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As part of my drive to get back again to some older games that I wanted to complete, but haven't really found the time for doing so, I came across again The Godfather 2. The games "The Godfather 1 & 2" are based on the movie trilogy of the same name, which in turn were inspired by American writer Mario Puzo's 1969 novel.
Now, adaptations of fictional works or other works of entertainment "into" other genres are often viewed skeptically. Without spoiling too much, my impression was more nuanced though. The following will focus mostly on "The Godfather 2", but I'll make references to the first part too.
The Godfather 2 is a third-person/open world shooter in which you play the character of Dominic, who according to the in-game story is part of the New York City-based "Corleone" Mafia family. The in-game story takes place in the America of the 1950s, and the general aim is to engage in various activities to propel your Mafia family to the most powerful one in America. Apart from the main storyline missions, other objectives include taking over businesses, fighting other Mafia families, doing "favors" for various private citizens and even corrupt officials - who in turn can all give you either more money or other bonuses.
Along your journey you can upgrade your own character, use favors that help you (like getting rid of police attention) and recruit followers, who fight along your side.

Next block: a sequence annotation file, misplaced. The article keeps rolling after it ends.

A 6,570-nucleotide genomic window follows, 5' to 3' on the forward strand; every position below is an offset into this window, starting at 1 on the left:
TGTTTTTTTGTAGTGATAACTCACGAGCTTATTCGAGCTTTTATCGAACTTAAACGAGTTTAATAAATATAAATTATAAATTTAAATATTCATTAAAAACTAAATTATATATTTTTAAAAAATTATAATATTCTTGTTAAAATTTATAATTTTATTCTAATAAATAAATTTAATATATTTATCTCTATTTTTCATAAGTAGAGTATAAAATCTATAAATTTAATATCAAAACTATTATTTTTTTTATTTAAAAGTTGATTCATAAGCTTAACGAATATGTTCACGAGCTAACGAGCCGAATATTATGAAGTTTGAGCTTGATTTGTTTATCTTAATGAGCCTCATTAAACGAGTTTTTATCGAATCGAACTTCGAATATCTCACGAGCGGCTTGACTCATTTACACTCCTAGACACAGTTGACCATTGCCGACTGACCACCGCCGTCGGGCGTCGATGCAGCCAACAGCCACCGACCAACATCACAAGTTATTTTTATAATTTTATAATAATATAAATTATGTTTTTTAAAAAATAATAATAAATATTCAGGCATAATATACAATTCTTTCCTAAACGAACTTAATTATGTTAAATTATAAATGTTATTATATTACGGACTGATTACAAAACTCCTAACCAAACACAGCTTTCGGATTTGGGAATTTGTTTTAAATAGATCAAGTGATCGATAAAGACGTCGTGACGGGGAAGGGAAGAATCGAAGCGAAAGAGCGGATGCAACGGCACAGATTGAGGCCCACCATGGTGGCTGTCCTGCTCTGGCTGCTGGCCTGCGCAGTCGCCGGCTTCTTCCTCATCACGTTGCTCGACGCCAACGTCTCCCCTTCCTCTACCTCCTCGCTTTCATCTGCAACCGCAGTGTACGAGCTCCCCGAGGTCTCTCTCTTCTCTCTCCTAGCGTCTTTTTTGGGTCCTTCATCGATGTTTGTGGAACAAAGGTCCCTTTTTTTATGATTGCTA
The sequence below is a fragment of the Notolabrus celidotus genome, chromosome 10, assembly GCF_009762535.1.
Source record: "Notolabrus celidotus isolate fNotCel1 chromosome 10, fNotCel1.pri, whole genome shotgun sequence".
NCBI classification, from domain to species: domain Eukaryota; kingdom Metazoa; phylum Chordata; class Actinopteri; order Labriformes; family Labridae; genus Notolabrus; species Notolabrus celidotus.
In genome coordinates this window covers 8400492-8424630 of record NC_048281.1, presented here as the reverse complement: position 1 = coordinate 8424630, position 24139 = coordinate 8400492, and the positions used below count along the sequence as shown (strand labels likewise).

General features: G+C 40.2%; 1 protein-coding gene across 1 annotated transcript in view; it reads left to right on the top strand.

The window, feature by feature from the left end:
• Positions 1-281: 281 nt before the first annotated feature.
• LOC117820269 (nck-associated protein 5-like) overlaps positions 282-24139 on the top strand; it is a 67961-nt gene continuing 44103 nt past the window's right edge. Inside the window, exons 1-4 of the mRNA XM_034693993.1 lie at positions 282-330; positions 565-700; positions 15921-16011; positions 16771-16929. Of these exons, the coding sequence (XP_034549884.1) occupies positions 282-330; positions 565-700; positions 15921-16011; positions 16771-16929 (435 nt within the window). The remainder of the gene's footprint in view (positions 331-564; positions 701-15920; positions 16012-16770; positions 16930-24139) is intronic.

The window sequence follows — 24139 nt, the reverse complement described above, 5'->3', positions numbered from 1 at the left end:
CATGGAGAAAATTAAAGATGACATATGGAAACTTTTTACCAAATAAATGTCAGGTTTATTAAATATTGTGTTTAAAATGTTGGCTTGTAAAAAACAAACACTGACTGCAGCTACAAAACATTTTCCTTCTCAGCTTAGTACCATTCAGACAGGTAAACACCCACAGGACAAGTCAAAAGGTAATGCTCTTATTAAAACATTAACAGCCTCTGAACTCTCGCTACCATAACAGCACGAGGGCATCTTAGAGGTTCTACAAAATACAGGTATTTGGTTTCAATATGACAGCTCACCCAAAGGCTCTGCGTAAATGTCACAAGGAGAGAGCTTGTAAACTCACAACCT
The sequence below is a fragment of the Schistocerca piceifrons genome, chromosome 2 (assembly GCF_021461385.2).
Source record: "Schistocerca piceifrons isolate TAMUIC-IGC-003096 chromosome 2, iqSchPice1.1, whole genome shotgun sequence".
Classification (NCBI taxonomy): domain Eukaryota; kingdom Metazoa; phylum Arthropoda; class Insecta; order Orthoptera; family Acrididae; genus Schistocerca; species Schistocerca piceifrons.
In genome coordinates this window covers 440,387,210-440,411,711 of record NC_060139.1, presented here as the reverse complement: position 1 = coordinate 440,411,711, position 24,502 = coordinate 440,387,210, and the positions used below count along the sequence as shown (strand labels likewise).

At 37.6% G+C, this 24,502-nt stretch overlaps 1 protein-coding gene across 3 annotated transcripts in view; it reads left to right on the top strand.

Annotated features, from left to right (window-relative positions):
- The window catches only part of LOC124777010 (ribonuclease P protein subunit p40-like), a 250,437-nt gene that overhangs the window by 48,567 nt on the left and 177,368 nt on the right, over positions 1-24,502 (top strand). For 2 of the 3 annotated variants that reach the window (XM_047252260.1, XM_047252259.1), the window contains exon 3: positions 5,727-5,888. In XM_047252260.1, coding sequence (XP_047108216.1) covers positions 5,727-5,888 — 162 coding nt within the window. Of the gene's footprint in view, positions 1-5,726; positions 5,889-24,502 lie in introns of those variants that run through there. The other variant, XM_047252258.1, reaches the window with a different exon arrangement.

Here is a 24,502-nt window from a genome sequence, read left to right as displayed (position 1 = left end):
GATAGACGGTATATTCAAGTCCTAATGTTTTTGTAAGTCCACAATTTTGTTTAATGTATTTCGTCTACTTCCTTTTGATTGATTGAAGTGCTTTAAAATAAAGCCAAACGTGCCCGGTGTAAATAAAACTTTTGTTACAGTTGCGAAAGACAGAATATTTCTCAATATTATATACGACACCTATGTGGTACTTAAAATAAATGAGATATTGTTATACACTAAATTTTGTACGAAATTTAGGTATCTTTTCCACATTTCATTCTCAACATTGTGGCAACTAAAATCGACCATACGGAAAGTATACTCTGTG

The in-game story spans out in various locations like New York, Florida and Cuba. In each of these regions you have to complete certain main storyline objectives, like assassinating or threatening certain targets. In addition there are various business locations which you can/have to take over for the game to progress. After a certain amount of takeovers and other objectives you can fight other Mafia families, on their own compound.
Now after playing through the game, my biggest disappointment was the lack of variety in the gameplay. It seems for the most part, that "The Godfather 2" is really just about running around and killing people. Either rivaling Mafia families, important key witnesses, or other people. The final fights against the rivaling Mafia families are also identical in terms of structure: drive up or go to the compound, and kill everybody in there - including the boss. Finally, blow up the mansion.
Even the side-missions (favors that you do for private citizens) tend to be the same: either kill somebody, steal something or "teach an unwanted person a lesson" - i.e. injure the target, but don't kill him/her.
A little bit of compensation is provided by the party system, in which you can recruit/group followers who fight with you. Each follower can have various weapon skill levels and other specializations like medic, arsonist, demolitions expert or engineer. Ideally, you will want to have all these areas of specialization covered when you have your team around. A funny (?) side-fact: you can also fire/dismiss team members, but at first you have to mark an option in the appropriate menu, and then you have to kill that team member to make place for a new team member. I have not read the novel yet, but I suspect - as crazy as that might sound - that there was/is some real-life truth to this practice. Meaning, the "only" way out of your Mafia family was through death. Without that, I find it difficult to imagine another explanation as to why the game is making such a fuss about dismissing someone.